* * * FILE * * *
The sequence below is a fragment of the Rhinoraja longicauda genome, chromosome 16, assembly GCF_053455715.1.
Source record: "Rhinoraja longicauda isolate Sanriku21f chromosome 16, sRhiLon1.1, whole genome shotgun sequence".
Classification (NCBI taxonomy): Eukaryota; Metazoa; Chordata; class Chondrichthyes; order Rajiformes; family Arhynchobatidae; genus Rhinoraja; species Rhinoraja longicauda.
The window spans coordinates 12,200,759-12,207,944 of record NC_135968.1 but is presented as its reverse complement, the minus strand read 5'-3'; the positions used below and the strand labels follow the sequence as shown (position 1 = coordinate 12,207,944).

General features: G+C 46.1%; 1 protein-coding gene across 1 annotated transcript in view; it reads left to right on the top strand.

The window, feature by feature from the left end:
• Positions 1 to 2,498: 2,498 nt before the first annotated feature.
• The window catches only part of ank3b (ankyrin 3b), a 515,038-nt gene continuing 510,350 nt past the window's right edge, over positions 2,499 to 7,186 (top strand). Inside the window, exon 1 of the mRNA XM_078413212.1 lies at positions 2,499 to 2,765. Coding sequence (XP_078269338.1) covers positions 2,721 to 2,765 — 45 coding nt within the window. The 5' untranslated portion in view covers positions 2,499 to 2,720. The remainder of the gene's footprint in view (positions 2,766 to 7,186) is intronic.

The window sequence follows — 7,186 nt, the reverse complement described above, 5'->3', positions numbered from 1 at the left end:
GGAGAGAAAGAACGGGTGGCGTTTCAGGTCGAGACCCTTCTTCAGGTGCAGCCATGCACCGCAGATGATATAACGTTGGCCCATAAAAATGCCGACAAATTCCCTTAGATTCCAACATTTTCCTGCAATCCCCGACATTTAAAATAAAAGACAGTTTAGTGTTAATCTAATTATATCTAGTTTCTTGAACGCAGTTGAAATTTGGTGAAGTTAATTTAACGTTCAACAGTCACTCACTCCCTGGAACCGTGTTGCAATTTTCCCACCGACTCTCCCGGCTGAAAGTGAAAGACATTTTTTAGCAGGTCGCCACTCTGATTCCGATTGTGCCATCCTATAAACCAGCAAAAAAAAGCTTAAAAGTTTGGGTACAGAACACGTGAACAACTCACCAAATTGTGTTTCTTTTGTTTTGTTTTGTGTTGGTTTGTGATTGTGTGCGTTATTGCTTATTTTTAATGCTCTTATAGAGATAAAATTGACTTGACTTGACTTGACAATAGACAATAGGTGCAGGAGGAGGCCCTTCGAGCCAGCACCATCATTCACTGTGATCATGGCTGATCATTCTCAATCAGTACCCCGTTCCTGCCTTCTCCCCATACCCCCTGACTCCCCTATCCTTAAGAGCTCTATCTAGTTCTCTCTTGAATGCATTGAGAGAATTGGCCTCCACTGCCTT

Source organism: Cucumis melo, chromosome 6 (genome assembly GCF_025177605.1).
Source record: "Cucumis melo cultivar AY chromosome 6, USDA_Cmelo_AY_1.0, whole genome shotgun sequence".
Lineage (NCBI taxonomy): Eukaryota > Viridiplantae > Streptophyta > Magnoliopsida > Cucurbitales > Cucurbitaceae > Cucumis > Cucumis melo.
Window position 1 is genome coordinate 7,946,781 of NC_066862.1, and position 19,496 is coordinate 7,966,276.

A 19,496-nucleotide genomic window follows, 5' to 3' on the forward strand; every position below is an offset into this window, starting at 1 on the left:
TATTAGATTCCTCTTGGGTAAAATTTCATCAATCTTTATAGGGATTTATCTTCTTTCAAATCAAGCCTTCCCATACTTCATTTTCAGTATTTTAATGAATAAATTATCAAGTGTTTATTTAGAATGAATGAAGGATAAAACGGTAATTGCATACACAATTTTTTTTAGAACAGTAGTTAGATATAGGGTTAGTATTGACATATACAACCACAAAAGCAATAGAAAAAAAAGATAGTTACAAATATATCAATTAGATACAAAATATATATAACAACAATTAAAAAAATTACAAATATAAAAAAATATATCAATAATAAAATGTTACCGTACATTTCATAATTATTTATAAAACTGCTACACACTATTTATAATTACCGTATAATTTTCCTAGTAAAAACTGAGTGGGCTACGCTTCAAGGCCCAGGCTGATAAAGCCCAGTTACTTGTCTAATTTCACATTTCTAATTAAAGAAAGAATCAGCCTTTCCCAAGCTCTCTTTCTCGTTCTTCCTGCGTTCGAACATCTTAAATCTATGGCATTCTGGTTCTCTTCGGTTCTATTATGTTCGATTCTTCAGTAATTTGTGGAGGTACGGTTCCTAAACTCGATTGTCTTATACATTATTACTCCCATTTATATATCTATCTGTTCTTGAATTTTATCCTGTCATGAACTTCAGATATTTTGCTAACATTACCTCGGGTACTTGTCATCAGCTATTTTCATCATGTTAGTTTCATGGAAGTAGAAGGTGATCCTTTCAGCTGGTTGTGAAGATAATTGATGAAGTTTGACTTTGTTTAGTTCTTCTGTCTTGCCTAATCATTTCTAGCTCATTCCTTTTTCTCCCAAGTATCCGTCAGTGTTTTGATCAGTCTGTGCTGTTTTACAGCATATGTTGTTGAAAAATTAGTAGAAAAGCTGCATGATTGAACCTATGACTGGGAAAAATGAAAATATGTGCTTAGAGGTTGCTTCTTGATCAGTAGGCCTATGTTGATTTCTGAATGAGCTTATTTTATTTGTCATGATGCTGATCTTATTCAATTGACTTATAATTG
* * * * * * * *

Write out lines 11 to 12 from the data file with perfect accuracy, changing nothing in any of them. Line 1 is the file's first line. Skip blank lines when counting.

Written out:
Source organism: Cucumis melo, chromosome 6 (genome assembly GCF_025177605.1).
Source record: "Cucumis melo cultivar AY chromosome 6, USDA_Cmelo_AY_1.0, whole genome shotgun sequence".